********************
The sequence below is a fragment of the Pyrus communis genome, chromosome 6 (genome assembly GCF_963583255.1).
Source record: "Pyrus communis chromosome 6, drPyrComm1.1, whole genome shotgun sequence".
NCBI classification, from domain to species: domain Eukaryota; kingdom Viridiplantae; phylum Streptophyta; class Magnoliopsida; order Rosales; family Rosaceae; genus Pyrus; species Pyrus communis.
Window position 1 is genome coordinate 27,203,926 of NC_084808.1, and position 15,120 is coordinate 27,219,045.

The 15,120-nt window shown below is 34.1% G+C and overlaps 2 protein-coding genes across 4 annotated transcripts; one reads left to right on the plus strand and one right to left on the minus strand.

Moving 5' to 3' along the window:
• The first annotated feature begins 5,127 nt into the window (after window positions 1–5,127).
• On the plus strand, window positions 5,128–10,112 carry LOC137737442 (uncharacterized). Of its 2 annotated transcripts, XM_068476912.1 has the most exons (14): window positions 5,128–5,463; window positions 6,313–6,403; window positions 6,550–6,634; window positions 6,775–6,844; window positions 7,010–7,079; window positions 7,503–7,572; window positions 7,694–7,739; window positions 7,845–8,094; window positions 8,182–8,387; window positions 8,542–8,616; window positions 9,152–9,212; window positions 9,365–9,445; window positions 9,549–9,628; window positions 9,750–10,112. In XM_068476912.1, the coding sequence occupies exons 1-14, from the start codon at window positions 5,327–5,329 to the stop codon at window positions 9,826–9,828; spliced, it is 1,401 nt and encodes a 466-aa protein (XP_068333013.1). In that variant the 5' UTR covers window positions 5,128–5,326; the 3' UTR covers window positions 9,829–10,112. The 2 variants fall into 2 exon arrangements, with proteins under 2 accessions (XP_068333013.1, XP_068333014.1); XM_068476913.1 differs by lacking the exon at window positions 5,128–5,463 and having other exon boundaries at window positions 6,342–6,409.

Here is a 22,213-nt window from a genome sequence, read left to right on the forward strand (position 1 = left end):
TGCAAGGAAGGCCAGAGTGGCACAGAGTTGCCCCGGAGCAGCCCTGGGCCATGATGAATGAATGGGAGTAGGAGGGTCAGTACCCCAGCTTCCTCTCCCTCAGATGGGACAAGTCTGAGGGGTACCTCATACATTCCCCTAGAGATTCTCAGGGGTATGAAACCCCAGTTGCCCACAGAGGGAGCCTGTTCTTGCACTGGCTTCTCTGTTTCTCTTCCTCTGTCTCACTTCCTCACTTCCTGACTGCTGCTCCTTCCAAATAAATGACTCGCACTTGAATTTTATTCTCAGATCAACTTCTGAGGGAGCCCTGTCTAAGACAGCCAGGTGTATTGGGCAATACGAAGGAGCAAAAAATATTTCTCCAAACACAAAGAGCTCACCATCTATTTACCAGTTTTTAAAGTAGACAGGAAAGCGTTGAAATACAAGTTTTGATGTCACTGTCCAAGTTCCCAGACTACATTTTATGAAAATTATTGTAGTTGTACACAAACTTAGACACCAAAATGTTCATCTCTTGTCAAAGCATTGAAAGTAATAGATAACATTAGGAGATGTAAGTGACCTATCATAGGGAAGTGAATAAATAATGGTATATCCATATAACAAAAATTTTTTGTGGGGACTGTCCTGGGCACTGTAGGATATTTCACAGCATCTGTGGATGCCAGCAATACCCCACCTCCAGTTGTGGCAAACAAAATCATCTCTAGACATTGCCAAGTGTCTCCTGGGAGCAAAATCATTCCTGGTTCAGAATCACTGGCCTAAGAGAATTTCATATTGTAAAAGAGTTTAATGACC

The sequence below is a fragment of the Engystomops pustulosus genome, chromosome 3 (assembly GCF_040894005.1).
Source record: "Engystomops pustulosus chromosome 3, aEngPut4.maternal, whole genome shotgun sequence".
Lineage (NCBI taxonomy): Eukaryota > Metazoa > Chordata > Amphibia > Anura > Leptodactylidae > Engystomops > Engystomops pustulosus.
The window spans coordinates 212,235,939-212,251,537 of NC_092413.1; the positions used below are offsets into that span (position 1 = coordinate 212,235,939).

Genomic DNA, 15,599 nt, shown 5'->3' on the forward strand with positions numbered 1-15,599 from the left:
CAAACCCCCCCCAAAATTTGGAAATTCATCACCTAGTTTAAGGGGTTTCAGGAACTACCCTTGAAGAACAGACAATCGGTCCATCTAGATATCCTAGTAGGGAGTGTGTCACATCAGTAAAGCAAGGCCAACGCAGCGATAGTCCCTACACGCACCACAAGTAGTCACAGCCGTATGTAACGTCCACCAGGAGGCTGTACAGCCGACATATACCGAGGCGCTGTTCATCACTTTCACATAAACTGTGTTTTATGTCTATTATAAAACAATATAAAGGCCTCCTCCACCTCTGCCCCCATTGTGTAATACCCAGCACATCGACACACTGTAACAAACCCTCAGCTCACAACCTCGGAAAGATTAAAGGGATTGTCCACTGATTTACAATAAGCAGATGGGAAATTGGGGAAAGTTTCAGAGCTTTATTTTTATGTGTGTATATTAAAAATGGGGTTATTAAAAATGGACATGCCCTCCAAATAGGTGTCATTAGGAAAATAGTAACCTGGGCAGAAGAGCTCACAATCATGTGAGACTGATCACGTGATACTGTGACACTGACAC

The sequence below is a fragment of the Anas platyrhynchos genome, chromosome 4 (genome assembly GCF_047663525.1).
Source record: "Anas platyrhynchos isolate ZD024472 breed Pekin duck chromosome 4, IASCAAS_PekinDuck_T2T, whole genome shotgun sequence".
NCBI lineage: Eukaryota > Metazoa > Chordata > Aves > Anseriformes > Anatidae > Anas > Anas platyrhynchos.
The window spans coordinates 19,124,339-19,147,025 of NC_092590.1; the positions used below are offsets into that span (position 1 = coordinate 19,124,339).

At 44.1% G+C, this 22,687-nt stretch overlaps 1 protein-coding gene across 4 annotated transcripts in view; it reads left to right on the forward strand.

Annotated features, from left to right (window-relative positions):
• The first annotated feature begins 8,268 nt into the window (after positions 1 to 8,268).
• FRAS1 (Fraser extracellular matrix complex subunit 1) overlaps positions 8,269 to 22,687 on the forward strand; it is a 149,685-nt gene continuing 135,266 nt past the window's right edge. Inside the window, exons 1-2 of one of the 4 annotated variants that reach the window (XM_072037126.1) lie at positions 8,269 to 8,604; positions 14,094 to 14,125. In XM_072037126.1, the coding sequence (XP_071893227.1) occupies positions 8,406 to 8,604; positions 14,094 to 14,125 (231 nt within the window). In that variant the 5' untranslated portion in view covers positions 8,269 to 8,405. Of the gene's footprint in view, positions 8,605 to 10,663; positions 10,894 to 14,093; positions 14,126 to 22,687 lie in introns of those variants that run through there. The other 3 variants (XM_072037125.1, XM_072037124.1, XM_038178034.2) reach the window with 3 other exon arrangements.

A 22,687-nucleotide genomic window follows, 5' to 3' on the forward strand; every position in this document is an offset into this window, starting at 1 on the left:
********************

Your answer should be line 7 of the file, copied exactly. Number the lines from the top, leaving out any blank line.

• The first annotated feature begins 5,127 nt into the window (after window positions 1–5,127).